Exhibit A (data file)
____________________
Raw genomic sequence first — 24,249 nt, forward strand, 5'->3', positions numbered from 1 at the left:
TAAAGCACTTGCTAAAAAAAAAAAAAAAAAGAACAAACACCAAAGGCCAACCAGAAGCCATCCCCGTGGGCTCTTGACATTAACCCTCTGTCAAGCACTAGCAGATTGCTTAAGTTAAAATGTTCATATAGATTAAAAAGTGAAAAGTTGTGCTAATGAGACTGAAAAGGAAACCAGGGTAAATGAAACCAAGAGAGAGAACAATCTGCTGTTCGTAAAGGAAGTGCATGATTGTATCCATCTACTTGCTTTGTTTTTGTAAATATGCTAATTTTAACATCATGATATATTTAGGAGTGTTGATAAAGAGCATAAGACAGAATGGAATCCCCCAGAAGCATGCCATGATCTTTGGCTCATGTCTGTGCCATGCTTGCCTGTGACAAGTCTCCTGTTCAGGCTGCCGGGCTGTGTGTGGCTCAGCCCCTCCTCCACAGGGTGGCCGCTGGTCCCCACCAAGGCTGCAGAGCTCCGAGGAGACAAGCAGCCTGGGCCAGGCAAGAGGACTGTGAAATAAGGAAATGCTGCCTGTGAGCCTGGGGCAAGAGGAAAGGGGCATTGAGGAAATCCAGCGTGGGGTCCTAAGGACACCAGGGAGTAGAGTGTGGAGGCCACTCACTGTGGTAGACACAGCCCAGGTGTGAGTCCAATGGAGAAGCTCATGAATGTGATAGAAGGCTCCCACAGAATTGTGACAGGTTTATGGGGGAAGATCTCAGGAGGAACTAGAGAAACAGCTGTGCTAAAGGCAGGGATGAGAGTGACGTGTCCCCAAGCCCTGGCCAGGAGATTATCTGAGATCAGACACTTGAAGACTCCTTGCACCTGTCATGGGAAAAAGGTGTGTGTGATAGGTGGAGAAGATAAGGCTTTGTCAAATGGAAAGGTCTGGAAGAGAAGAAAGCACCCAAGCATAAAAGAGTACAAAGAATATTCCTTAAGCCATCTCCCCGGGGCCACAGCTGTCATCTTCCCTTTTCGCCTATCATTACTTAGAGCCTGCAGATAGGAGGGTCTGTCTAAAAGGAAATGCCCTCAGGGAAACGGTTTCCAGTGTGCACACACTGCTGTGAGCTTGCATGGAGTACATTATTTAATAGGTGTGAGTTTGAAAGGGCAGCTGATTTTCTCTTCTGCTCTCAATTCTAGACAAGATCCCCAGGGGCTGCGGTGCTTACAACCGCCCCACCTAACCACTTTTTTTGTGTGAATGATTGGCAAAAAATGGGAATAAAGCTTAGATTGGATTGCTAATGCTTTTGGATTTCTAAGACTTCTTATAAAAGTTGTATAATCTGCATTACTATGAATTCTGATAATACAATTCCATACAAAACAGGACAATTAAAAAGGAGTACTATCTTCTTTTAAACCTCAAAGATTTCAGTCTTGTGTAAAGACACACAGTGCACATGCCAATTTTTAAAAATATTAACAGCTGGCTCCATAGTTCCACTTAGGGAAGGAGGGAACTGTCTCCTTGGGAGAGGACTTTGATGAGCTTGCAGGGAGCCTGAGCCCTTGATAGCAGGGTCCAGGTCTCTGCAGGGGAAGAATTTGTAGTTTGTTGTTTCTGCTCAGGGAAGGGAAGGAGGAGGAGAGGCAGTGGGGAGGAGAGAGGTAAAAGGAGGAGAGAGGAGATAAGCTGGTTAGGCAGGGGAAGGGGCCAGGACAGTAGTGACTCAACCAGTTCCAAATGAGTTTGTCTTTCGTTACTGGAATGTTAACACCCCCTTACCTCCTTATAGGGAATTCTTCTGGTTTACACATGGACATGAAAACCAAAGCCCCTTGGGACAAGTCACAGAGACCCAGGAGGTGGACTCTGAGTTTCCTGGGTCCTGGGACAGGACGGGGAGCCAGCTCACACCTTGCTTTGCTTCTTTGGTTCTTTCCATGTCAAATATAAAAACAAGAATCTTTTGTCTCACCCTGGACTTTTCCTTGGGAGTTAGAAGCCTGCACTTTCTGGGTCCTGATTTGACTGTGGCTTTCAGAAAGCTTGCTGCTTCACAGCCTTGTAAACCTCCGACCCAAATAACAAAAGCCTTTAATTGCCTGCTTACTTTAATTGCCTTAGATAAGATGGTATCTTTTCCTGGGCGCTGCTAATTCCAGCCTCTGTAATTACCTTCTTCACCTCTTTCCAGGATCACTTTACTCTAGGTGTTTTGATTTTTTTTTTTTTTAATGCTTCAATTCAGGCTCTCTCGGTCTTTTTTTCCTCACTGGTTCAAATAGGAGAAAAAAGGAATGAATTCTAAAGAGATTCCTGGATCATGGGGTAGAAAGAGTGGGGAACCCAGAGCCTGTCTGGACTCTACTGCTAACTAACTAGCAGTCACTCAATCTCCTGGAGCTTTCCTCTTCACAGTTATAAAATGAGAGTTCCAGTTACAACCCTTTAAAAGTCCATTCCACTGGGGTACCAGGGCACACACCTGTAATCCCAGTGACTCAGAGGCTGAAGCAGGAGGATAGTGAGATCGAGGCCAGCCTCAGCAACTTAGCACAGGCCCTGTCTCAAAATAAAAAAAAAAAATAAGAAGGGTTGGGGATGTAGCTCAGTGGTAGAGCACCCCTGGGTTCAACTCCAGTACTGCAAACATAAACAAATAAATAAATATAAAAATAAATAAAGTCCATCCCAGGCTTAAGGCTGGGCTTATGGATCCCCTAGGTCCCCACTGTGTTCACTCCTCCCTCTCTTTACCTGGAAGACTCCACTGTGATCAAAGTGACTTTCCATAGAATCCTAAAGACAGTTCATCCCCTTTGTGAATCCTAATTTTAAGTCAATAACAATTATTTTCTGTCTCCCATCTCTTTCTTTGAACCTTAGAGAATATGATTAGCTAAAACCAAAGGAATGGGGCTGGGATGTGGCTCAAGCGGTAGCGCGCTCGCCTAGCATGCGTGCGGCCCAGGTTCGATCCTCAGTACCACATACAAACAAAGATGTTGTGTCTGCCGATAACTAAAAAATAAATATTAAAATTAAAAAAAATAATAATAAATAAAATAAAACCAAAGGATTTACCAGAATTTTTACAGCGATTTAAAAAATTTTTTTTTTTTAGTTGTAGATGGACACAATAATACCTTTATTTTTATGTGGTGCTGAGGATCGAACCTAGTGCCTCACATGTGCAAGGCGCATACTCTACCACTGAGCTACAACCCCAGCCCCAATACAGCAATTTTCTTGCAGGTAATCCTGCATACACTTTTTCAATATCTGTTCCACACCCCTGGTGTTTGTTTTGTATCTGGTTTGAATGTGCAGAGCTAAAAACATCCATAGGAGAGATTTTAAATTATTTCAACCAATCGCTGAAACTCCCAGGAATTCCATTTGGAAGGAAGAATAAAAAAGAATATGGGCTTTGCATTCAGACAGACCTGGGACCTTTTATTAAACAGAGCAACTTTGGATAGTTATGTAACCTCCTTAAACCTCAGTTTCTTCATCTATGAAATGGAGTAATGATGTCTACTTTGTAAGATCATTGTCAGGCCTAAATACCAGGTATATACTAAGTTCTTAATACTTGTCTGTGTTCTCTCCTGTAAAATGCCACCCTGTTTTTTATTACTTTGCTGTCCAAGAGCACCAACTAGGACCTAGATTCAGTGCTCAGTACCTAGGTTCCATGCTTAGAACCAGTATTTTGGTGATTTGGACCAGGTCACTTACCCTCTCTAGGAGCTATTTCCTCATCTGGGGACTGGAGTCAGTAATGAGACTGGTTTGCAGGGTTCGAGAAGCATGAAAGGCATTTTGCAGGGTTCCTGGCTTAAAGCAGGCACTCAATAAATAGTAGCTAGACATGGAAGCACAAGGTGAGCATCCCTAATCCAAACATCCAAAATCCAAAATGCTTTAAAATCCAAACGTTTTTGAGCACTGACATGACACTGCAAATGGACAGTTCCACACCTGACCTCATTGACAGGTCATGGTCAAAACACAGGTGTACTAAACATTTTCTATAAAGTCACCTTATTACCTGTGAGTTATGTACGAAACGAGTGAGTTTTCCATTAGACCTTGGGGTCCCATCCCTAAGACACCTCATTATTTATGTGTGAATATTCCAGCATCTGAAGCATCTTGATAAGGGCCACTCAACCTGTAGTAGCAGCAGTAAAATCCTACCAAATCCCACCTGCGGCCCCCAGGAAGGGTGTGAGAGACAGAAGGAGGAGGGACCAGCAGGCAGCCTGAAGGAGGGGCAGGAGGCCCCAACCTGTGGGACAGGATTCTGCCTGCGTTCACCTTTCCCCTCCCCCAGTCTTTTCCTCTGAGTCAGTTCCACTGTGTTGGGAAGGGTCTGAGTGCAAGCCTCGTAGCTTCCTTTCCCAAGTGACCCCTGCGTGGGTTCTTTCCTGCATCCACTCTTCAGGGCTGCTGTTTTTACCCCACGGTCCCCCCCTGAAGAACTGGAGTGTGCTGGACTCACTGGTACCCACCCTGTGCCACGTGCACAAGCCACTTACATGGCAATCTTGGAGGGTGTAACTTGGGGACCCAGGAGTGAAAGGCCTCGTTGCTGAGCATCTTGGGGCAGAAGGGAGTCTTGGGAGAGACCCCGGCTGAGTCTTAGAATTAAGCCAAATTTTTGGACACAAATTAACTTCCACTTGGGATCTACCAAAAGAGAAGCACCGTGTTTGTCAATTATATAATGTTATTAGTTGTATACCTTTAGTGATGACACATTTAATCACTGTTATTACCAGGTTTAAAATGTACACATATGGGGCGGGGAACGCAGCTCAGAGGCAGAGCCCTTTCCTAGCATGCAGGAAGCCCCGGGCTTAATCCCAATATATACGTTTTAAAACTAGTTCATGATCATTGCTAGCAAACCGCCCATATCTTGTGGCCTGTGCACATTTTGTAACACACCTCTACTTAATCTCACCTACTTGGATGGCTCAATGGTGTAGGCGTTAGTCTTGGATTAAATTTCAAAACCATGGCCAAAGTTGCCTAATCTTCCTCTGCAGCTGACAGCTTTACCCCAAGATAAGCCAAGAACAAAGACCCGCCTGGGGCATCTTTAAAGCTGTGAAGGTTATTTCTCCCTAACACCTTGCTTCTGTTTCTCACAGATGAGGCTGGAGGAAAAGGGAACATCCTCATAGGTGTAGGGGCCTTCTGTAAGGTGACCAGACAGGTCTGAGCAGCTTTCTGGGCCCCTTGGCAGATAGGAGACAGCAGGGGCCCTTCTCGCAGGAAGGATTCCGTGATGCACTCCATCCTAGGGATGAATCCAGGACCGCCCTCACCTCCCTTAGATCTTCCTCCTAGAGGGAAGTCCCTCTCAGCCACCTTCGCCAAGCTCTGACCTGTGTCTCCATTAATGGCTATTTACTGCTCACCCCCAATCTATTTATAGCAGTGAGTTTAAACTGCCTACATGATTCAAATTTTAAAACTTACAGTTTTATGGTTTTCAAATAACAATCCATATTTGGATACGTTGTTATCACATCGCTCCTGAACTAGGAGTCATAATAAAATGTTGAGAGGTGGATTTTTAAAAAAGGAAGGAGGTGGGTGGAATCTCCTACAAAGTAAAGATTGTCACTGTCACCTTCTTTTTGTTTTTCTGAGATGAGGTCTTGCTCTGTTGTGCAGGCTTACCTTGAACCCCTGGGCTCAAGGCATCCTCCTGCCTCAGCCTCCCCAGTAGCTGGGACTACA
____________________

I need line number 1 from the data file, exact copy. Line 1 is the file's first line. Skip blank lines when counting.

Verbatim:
Raw genomic sequence first — 24,249 nt, forward strand, 5'->3', positions numbered from 1 at the left: